The next song, “No Distraction” is the first glimpse of the wild funk style incorporated on Midnite Vultures; very similar to “Sexx Laws”. You can hear a mix of many artists here, including Bruno Mars, The Killers, and Good Charlotte, but mostly you hear the Police jamming, from their Synchronicty (1983) days. The excitement and buildup trailing towards the spiraling chorus has all the makings of a Beck anthem. “Dreams” was the initial glimpse of Colors, released as the first single all the way back in June of 2015. It opens with a dancey Talking Heads-esque guitar riff layered with a heavy bass line. Eventually, it all leads to this heavy garage rock riff, similar to the classic Beck track, “Novacane” off his 1997 breakthrough album, Odelay. However, the lyrics included in the bridge were changed from “Stop fucking with my dreams” to “Stop dragging down my dreams.” The reason of this might be due to Colors having exclusive versions sold at retail stores including Target and Walmart. The original version has appeared as a bonus track to the album, on streaming services including iTunes and Spotify. The ironic comical trap rap “Wow” stands out as the “Loser” anthem for post-millennials. Going back to Midnite Vultures again, “Wow” really just feels like a spiritual successor of the ironic “Hollywood Freaks.” This flute beat track has been adored since its release in June of 2016, and has been used in several advertisements, including one for the 2017 Acura MDX. Beck almost didn’t release “Wow” due to his feeling that it was a bad song. However, his children talked him into it, and Capitol Records eventually released it as a single.
During an interview with KROQ’s Kevin & Bean, Beck said, “Most of this song was completely off the top of my head. I didn’t write any of it. It was just us fooling around in the studio.” Lyrics like “Standing on the lawn doin’ jiu jitsu, girl in a bikini with the Lamborghini shih tzu” is the obscure humor that Beck is known for; this is a perfect Beck lyric.
The highly danceable and sonically produced “Up All Night” is the most radio-friendly Beck song, a perfect fit for the Billboard‘s Hot 100 Chart. It follows the style of “Dreams” opening with a heavy guitar riff, accompanied by bizarre synth effects, a groovy bass line, and one of Beck’s most upbeat choruses. Along with “Seventh Heaven,” “Square One” is one of the more catchier and clever tracks on Colors, a track that could have been a new Phoenix single or straight off Beck’s 2008 album, Modern Guilt. Also, you definitely reach that party Midnite Vultures vibe, with Beck’s falsetto vocals in the chorus singing, “Cause this is life and it’s alright, taking detours in your mind, you’ll be fine if you try to keep your eyes on the consolation prize…” The tenderhearted closing track, “Fix Me” declares that the party is over and it’s time to go to bed; alluding that a miserable folksy Beck is maybe bound to return for the next album.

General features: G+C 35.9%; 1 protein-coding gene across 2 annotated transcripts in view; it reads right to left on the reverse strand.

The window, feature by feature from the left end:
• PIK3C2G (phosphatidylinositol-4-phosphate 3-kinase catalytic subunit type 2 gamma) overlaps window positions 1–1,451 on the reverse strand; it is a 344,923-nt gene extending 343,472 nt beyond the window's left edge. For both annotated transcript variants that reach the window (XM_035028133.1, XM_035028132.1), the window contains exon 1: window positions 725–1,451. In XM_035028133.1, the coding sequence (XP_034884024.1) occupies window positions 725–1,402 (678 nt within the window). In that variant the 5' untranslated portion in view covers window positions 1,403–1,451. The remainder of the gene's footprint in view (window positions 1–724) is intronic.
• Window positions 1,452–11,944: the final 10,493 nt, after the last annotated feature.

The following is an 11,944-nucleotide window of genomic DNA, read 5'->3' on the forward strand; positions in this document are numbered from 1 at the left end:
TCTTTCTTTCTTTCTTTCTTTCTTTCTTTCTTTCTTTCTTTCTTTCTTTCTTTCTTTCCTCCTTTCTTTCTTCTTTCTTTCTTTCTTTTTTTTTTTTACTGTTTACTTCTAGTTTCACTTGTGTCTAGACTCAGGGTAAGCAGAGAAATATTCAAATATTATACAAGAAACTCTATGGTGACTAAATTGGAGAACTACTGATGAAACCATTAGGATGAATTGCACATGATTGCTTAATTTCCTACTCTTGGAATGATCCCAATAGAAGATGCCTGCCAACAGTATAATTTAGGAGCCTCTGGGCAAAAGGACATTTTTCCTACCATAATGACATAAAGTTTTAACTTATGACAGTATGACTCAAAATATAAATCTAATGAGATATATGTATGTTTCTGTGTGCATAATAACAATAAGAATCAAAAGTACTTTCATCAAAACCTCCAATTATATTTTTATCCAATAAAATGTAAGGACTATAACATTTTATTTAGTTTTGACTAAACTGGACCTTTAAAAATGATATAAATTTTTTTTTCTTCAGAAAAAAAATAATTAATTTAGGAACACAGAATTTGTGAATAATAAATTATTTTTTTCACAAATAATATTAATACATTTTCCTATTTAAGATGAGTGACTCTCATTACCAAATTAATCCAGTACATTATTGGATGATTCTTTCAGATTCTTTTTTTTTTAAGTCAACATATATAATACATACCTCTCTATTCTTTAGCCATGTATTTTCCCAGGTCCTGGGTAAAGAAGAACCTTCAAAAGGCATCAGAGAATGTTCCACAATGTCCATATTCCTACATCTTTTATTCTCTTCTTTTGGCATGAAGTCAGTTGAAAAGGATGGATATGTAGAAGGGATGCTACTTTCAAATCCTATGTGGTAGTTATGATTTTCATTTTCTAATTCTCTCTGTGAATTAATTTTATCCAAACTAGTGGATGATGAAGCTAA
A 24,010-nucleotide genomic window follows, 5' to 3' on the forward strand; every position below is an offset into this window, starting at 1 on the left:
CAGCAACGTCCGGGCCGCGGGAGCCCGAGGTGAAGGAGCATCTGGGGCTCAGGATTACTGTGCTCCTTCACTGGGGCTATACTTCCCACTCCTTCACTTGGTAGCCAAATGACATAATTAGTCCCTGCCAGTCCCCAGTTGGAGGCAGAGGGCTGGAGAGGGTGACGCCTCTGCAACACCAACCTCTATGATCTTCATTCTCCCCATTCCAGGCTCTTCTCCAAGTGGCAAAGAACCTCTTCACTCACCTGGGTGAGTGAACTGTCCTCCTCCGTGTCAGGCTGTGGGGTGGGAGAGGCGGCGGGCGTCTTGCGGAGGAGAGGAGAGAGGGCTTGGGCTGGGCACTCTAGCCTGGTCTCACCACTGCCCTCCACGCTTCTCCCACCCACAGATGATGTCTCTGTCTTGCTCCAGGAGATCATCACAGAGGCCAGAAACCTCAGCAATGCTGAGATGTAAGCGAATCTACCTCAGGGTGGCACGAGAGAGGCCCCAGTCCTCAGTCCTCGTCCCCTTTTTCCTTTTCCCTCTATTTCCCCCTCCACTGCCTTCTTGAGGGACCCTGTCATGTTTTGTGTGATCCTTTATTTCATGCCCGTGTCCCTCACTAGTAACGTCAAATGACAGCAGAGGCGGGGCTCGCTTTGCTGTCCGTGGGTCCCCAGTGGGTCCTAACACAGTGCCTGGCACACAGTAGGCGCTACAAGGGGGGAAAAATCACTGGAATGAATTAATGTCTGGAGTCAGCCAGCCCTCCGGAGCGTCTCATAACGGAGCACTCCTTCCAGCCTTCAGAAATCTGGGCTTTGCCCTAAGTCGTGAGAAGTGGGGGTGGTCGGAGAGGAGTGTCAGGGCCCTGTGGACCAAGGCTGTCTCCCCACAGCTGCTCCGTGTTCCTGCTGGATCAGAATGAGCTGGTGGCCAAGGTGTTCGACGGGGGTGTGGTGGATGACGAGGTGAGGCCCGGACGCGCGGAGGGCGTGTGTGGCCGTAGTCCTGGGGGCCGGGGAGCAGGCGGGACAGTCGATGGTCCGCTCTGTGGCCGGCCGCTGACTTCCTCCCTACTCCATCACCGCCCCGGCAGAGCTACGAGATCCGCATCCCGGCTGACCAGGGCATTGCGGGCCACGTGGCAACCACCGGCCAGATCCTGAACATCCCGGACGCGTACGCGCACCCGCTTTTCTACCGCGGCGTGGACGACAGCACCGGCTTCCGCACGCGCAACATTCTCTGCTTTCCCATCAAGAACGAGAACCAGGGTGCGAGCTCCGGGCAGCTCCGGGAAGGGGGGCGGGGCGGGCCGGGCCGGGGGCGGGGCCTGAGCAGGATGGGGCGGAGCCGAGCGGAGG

With songs like – “No Distraction” a song literally about distractions from our phones and computers pulling us from one side to the other, which is mostly associated with younger people, “Wow” a song that may or may not be ironic to the current party rap music, and “Up All Night” the most relevant track for 2017 pop culture, Colors is aimed directly at the current generation. This might have to do with him beating out Beyoncé in the 2015 Grammy Awards. Since Beyoncé is overly worshipped by post-millennials, many people took to social media, posting the cringy #whoisbeck hashtag after Queen B’s loss. Of course Kanye West felt offended and stormed the stage in protest of Beck winning, prompting a breakout all over news outlets and social media. This controversy introduced many of this generation to Beck’s music. I mean, even this had to be published and the YouTube channel, the Fine Brothers, made a reaction video for teens. Many teens later realized that they knew songs like “Loser” and “Where it’s At,” but were not aware they were from Beck. Beck has stated, some of the new songs were already established and ready to go well before Morning Phase won album of the year, meaning that there was no mainstream influence on the new singles. However, since Colors was postponed a couple of times, you can say these songs might have sounded different artistically.
On Colors, Beck sought out to make a simple fun and funky rock record, that he could relate to today’s listeners. In ways, you can call it Beck’s Let’s Dance, a non-parody 2017 version of Midnite Vultures, or Beck’s midlife crisis. But you cannot deny how time has not touched him.
Classic Tracks – “Dear Life,” “Colors,” “Square One,” “No Distraction,” “Seventh Heaven” and “Up All Night”
Ehh – “Wow” and “Fix Me”
You can listen to Beck’s Colors here.